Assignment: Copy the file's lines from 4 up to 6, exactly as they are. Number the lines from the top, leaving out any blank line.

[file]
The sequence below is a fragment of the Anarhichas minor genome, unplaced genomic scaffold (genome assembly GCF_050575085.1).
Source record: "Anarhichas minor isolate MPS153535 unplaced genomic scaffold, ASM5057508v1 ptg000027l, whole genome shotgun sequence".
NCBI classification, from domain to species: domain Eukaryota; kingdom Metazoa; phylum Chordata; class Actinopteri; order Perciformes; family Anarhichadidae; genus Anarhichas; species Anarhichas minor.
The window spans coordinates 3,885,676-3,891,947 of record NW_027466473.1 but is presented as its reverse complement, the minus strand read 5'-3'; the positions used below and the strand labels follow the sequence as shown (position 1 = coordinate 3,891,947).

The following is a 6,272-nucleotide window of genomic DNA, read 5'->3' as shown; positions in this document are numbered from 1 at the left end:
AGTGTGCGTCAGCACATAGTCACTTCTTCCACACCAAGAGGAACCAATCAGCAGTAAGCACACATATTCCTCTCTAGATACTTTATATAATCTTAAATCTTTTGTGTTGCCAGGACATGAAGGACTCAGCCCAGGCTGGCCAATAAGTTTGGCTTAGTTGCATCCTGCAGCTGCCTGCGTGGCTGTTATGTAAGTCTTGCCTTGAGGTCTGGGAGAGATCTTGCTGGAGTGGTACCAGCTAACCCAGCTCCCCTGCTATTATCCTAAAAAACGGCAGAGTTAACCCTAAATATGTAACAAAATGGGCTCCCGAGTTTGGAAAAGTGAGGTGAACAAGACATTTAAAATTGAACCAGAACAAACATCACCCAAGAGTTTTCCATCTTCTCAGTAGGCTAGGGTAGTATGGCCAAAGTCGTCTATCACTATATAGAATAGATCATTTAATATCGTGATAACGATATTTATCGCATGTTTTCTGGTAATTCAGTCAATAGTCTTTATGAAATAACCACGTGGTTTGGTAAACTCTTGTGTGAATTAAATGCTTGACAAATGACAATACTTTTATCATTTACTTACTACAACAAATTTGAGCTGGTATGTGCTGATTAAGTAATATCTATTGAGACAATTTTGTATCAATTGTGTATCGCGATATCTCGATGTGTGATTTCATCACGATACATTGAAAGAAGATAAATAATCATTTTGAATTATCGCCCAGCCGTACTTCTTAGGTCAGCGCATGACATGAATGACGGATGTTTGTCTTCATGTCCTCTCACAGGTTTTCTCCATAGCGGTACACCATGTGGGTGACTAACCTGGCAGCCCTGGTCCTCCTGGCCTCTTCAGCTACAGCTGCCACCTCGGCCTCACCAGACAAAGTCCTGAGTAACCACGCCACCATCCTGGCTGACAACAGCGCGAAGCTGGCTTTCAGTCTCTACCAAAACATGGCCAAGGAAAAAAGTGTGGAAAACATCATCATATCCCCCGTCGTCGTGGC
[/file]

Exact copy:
The window spans coordinates 3,885,676-3,891,947 of record NW_027466473.1 but is presented as its reverse complement, the minus strand read 5'-3'; the positions used below and the strand labels follow the sequence as shown (position 1 = coordinate 3,891,947).

The following is a 6,272-nucleotide window of genomic DNA, read 5'->3' as shown; positions in this document are numbered from 1 at the left end:
AGTGTGCGTCAGCACATAGTCACTTCTTCCACACCAAGAGGAACCAATCAGCAGTAAGCACACATATTCCTCTCTAGATACTTTATATAATCTTAAATCTTTTGTGTTGCCAGGACATGAAGGACTCAGCCCAGGCTGGCCAATAAGTTTGGCTTAGTTGCATCCTGCAGCTGCCTGCGTGGCTGTTATGTAAGTCTTGCCTTGAGGTCTGGGAGAGATCTTGCTGGAGTGGTACCAGCTAACCCAGCTCCCCTGCTATTATCCTAAAAAACGGCAGAGTTAACCCTAAATATGTAACAAAATGGGCTCCCGAGTTTGGAAAAGTGAGGTGAACAAGACATTTAAAATTGAACCAGAACAAACATCACCCAAGAGTTTTCCATCTTCTCAGTAGGCTAGGGTAGTATGGCCAAAGTCGTCTATCACTATATAGAATAGATCATTTAATATCGTGATAACGATATTTATCGCATGTTTTCTGGTAATTCAGTCAATAGTCTTTATGAAATAACCACGTGGTTTGGTAAACTCTTGTGTGAATTAAATGCTTGACAAATGACAATACTTTTATCATTTACTTACTACAACAAATTTGAGCTGGTATGTGCTGATTAAGTAATATCTATTGAGACAATTTTGTATCAATTGTGTATCGCGATATCTCGATGTGTGATTTCATCACGATACATTGAAAGAAGATAAATAATCATTTTGAATTATCGCCCAGCCGTACTTCTTAGGTCAGCGCATGACATGAATGACGGATGTTTGTCTTCATGTCCTCTCACAGGTTTTCTCCATAGCGGTACACCATGTGGGTGACTAACCTGGCAGCCCTGGTCCTCCTGGCCTCTTCAGCTACAGCTGCCACCTCGGCCTCACCAGACAAAGTCCTGAGTAACCACGCCACCATCCTGGCTGACAACAGCGCGAAGCTGGCTTTCAGTCTCTACCAAAACATGGCCAAGGAAAAAAGTGTGGAAAACATCATCATATCCCCCGTCGTCGTGGC